That, third, I want to believe the scene after the credits to be a hallucination. Caused, I hope, by the brain bleach effects setting in.
This could have been a low-tech thriller with mostly good acting, interesting and entertaining despite some weaknesses in the script. But I just can't get over #2.
The Dark Knight
There is little to say about this movie that hasn't been said before. Yes, it's good, highly entertaining, very well acted, the special effects budget was large and well used, and the movie takes the Batman myth seriously and does not spoil it with heavy handed genre savvy or post-modern irony.
The Joker's madness projects an incredible visceral menace -- I am working on some ideas about how the same violent acts look completely different in different genres, and the Joker goes for a "thriller" level here bordering on "horror", not the often used "action" or "comic" degrees. I actually had to look away when he threatened to cut up some bad guy's face, and I can watch "House MD" without flinching.
The menace is not limited to the visceral, though: His mad unpredictability makes his terrorist plots so effective. No one can ever feel safe for a second. He might claim that he despises complicated plans, but he's in fact a Chess Master, moving all those little pieces exactly where he wants them to be. He's more error-tolerant than your common chess master, though, and does not freak when his plans fail. He also lies like a rug and the amount of fan fiction taking his ever-changing abuse sob stories at face value never fails to surprise me. (I should be used to it, I know.)
I feel that if the Joker hadn't become focused on Batman, he might have cleaned up the remnants of Gotham's underworld quite efficiently by himself. The way he goes through minions, every criminal with two working brain cells would head for Metropolis for the better job safety.
Harvey Dent's story could have used more time. I understood that they had to scale down from the full Two-Face story line because they needed a victim, not another villain, but even though the character was shown not entirely stable to start with, he didn't appear brittle enough to break so completely in only two movie hours.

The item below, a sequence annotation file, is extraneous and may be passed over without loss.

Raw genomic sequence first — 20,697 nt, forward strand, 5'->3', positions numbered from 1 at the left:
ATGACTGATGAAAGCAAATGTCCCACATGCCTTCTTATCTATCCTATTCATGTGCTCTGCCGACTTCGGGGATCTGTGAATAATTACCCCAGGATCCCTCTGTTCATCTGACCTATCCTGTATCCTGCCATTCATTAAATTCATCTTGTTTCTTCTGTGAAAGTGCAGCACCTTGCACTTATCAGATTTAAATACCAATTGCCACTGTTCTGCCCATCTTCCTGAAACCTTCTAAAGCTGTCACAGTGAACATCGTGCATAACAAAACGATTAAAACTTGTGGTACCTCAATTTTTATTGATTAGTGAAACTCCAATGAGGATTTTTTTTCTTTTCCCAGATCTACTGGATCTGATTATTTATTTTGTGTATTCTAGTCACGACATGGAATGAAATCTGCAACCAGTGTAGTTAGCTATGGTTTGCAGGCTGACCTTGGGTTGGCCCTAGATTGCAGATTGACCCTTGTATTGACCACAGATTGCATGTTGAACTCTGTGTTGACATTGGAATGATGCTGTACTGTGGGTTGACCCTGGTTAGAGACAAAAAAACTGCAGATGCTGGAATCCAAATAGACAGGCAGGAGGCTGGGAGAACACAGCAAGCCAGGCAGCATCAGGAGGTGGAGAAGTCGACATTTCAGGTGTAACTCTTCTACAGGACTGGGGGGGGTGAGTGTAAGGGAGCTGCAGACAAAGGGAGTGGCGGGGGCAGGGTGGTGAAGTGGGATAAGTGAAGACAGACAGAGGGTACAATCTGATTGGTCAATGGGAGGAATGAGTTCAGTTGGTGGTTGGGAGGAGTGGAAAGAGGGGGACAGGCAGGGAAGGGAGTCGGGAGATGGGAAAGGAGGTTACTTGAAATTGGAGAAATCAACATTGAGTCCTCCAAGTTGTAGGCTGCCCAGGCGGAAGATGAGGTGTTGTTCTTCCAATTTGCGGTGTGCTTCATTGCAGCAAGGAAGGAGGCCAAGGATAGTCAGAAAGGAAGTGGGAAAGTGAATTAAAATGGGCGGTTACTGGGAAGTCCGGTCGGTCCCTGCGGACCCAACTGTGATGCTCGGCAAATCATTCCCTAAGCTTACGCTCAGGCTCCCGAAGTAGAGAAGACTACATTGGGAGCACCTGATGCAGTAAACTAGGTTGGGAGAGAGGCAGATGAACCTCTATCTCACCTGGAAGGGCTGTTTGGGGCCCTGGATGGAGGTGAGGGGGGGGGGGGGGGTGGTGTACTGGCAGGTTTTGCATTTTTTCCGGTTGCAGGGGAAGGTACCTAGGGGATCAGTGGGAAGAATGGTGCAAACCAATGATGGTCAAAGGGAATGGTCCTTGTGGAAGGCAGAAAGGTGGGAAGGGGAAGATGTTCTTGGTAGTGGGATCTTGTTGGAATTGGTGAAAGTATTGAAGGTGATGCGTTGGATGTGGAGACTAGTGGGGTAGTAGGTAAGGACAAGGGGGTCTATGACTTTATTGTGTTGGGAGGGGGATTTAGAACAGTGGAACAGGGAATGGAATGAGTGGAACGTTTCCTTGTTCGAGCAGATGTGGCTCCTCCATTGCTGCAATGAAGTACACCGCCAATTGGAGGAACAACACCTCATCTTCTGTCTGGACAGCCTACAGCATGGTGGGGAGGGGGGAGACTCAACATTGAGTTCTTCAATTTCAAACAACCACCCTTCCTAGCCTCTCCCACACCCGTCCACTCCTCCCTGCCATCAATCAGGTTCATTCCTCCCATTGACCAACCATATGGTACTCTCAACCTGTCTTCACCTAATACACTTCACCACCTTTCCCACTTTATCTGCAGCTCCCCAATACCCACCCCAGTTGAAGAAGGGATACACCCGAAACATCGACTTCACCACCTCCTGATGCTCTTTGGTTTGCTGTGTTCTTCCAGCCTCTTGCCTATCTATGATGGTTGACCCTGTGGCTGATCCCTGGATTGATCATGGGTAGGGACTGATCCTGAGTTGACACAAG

Maggie Gyllenhaal made Rachel Dawes from a girl wondering why she was in this movie to a full character, which all got wasted on a Woman in Refrigerator scene. Even when faced with a horrible death and/or the death of her boyfriend, she kept calm and tried to do something about it. What a complete and stupid waste. I know that it's against Batman canon, but she would have made a better White Knight.
I liked the Ferry Scene a lot, where people in the end did the right thing, despite either being told that they weren't the type who did the right thing, or believing that they could not afford to. I have heard it called heavy-handed, but it fit the tone of the movie, and there were no children with horrible diseases involved.
I'm not entirely sure about the take on Batman's role, and the angst involved. I have little patience left with people who fall for a villain's line that they are responsible for the villain's acts. Charles Manson may have claimed that The Beatles Made Him Do It, but that doesn't mean that it's true in any place outside of his twisted mind. I'm willing to give Batman a tiny bit of leeway here, because he's so much larger than life that he might cause a larger than life backlash, but that excuse builds on an understanding of genre which the movie avoids.
Making Batman the scapegoat for Two-Faces' murders might have been tactically more clever than it seemed to me at first -- not only does it keep Dent's memory untainted (assuming that doing so was worthwhile), but it might discourage the kind of incompetent copycats we've been seeing at the beginning of the movie.
On a side note, I loved Alfred, Gordon and Lucius Fox to bits. In the middle of all this epic confrontations, they do their best, do it well and do it with style.
On another side note, the theatre had set the volume to max in the beginning. I___ might have asked them to tone it down before the movie even started (it seemed a little less painful after she came back), but it was still loud enough that for half the movie I had my fingers in my ears and tried to breathe against the bass resonance smashing into my ribcage. Sometimes I think the best reason for the 40 minute drive to the English language cinema are not the undubbed movies but the ancient sound systems which create the nice, round sounds of a rock concert and rarely, if ever cross the pain barrier.